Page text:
W3C home > Mailing lists > Public > public-geolocation@w3.org > June 2009

Re: Additional security and privacy considerations?

From: Andrei Popescu <andreip@google.com>
Date: Tue, 2 Jun 2009 22:35:05 +0100
Message-ID: <708552fb0906021435y5de7038fq4992259d40f72e2b@mail.gmail.com>
To: Doug Turner <doug.turner@gmail.com>
Cc: Thomas Roessler <tlr@w3.org>, Greg Bolsinga <bolsinga@apple.com>, Rigo Wenning <rigo@w3.org>, public-geolocation <public-geolocation@w3.org>

I think we need to close this discussion. After discussing with Thomas
offline, we have one wording proposal and one question for our group.

Here is the wording proposal:

Additional implementation consideration

This section is non-normative

Further to the requirements listed in the previous section,
implementors of the Geolocation API are also advised to consider the
following aspects that may negatively affect the privacy of their
users: in certain cases, users may inadvertently grant permission to
the User Agent to disclose their location to Web sites. In other
cases, the content hosted at a certain URL changes in such a way that
the previously granted location permissions no longer apply as far as
a user is concerned. Or the users might simply change their mind.

While predicting or preventing these situations is inherently
difficult, mitigation and in-depth defensive measures are an
implementation responsibility and not prescribed by this
specification. In designing these measures, implementers are advised
to enable user awareness of location sharing, and to provide easy
access to interfaces that enable revocation of permissions, even when
users have previously granted authorization.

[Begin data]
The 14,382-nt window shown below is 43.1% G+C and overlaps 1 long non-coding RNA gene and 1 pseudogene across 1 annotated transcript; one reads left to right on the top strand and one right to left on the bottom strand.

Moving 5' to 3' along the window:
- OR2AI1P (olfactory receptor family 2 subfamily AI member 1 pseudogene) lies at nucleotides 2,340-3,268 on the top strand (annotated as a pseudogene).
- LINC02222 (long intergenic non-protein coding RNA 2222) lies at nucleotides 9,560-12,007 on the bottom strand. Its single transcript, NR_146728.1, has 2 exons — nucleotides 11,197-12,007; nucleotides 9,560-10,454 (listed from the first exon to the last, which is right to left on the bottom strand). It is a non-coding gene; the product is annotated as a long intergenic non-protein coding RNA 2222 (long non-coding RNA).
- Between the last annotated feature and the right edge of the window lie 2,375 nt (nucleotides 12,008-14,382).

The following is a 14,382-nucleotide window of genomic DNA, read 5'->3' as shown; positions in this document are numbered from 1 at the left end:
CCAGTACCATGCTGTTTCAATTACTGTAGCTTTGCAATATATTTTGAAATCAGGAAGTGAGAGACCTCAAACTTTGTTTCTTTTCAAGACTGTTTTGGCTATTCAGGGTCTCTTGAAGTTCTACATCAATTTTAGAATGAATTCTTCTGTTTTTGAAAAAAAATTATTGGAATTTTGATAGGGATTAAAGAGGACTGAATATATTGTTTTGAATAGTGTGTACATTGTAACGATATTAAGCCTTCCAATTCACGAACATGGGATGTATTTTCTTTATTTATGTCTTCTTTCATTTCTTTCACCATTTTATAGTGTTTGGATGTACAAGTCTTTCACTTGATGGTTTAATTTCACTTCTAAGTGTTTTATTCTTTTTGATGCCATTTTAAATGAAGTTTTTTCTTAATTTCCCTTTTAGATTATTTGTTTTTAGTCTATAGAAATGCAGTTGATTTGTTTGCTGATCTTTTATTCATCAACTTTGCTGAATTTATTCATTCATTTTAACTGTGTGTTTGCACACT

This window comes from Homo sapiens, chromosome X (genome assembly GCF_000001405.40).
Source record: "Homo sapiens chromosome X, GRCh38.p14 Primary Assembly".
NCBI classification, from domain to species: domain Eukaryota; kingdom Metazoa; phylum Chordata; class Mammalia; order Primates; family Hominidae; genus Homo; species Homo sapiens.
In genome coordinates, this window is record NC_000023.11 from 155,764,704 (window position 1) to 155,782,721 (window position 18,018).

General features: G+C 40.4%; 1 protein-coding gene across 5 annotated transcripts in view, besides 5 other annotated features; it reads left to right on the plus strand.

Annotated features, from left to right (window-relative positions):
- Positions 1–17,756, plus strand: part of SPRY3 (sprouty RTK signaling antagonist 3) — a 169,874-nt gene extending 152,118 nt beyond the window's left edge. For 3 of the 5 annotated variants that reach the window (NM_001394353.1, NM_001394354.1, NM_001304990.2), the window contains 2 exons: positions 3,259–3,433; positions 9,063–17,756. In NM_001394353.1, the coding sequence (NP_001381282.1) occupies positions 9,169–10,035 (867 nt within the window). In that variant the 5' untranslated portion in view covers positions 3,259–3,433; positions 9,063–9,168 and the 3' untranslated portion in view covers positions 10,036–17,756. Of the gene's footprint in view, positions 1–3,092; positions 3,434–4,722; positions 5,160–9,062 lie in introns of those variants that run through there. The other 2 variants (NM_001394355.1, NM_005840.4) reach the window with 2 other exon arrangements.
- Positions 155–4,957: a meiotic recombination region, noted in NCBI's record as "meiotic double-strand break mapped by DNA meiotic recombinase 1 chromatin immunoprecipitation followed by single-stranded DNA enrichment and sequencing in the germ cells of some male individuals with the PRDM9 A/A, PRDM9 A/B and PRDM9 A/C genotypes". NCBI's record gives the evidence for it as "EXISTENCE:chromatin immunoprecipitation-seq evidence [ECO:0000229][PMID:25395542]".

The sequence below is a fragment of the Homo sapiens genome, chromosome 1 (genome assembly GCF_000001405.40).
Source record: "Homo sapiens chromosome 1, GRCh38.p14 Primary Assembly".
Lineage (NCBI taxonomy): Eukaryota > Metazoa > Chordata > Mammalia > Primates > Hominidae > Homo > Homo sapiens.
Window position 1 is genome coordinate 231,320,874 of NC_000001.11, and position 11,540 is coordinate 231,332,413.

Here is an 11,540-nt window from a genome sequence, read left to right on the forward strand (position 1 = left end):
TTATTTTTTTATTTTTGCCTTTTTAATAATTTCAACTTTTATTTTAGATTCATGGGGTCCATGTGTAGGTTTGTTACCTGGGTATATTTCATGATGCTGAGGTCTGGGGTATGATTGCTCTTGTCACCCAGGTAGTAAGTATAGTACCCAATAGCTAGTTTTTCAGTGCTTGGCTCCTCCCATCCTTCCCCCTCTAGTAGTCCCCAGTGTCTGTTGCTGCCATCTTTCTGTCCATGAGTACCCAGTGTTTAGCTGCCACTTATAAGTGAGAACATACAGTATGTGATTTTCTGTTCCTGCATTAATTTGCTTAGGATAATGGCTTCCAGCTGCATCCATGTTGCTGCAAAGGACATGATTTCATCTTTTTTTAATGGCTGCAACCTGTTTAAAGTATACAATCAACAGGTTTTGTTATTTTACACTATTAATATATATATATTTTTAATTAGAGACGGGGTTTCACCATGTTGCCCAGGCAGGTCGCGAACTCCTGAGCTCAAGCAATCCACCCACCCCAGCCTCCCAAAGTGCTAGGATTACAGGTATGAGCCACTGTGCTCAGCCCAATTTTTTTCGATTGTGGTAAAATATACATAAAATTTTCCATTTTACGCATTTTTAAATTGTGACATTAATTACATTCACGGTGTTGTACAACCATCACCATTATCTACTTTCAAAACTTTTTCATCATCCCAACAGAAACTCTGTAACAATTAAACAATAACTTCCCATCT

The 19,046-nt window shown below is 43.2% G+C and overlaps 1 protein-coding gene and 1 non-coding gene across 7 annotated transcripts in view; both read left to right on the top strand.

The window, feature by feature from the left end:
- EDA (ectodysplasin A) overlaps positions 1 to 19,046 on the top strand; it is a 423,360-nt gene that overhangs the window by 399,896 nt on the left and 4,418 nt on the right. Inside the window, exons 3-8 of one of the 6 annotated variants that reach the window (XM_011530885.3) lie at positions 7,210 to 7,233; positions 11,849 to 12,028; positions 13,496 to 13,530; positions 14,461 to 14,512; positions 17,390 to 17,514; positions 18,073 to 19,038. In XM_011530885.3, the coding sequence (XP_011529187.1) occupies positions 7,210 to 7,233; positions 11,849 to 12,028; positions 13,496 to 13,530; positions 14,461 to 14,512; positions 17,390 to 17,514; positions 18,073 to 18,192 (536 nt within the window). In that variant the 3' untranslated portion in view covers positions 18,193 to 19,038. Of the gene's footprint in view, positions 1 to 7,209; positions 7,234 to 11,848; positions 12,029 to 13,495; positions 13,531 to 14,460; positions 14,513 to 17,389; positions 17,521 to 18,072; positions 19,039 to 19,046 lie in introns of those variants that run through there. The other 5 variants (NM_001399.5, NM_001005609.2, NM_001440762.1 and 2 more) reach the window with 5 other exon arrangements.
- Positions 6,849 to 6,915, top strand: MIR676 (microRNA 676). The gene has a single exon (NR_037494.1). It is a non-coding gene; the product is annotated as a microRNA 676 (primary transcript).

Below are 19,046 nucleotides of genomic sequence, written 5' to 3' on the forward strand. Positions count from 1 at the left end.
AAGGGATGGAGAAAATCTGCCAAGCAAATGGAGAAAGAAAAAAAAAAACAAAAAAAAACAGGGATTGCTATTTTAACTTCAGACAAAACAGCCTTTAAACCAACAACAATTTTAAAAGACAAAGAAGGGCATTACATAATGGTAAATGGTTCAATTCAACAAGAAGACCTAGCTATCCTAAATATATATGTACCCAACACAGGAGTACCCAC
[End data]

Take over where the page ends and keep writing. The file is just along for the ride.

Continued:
I think such wording captures well the privacy concerns that were
raised by Thomas while clearly indicating that the defenses against
potential problems are completely up to the implementations to
consider. We also both think that listing these privacy concerns in
the spec is a responsible thing for us to do.

And here is the question:

Should the wording also contain the following additional sentence:

"Additional defense measures might include limiting the scope of
authorizations in time by asking for re-authorization in certain time

My personal opinion is that it should not. This sentence suggests a
concrete solution direction to solve the above mentioned concerns. I
think we should not add it to the spec because:

1. Adding such concrete implementation recommendations, especially
without any implementation experience or user studies to back them up,
is dangerous. They are likely to get ignored by implementers who will
do what they think best for their product, making the spec less
credible. At the same time, people can wrongly accuse implementers of
ignoring the spec, as Doug rightly pointed out.

2. I have concerns about this solution. There is no expiry interval
magic constant that applies well to all Web applications, while the
user experience of having to repeatedly and for no apparent reason
grant permissions to the same origins is terrible.

Anyway, I would be grateful to know your opinion on this matter.

Many thanks,
Received on Tuesday, 2 June 2009 21:36:00 UTC

This archive was generated by hypermail 2.4.0 : Friday, 17 January 2020 19:50:56 UTC